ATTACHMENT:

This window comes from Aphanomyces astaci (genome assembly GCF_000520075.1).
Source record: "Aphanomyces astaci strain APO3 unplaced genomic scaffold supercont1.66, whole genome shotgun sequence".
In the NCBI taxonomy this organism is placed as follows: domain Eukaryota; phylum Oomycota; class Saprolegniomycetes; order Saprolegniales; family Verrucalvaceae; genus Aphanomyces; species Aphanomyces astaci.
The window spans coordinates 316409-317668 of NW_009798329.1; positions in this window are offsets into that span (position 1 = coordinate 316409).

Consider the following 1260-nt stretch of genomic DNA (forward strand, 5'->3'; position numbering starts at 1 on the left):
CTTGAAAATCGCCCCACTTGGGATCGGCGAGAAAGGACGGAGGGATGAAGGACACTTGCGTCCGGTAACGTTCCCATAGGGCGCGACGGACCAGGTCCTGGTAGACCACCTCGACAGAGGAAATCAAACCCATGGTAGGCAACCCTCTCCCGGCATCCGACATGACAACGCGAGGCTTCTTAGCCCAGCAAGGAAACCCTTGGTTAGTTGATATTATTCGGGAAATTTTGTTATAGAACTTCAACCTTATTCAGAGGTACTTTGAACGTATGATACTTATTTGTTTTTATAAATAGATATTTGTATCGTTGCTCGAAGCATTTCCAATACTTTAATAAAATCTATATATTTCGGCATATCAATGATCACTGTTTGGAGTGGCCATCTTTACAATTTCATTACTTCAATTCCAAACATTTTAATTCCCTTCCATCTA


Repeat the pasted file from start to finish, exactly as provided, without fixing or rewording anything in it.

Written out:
This window comes from Aphanomyces astaci (genome assembly GCF_000520075.1).
Source record: "Aphanomyces astaci strain APO3 unplaced genomic scaffold supercont1.66, whole genome shotgun sequence".
In the NCBI taxonomy this organism is placed as follows: domain Eukaryota; phylum Oomycota; class Saprolegniomycetes; order Saprolegniales; family Verrucalvaceae; genus Aphanomyces; species Aphanomyces astaci.
The window spans coordinates 316409-317668 of NW_009798329.1; positions in this window are offsets into that span (position 1 = coordinate 316409).

Consider the following 1260-nt stretch of genomic DNA (forward strand, 5'->3'; position numbering starts at 1 on the left):
CTTGAAAATCGCCCCACTTGGGATCGGCGAGAAAGGACGGAGGGATGAAGGACACTTGCGTCCGGTAACGTTCCCATAGGGCGCGACGGACCAGGTCCTGGTAGACCACCTCGACAGAGGAAATCAAACCCATGGTAGGCAACCCTCTCCCGGCATCCGACATGACAACGCGAGGCTTCTTAGCCCAGCAAGGAAACCCTTGGTTAGTTGATATTATTCGGGAAATTTTGTTATAGAACTTCAACCTTATTCAGAGGTACTTTGAACGTATGATACTTATTTGTTTTTATAAATAGATATTTGTATCGTTGCTCGAAGCATTTCCAATACTTTAATAAAATCTATATATTTCGGCATATCAATGATCACTGTTTGGAGTGGCCATCTTTACAATTTCATTACTTCAATTCCAAACATTTTAATTCCCTTCCATCTA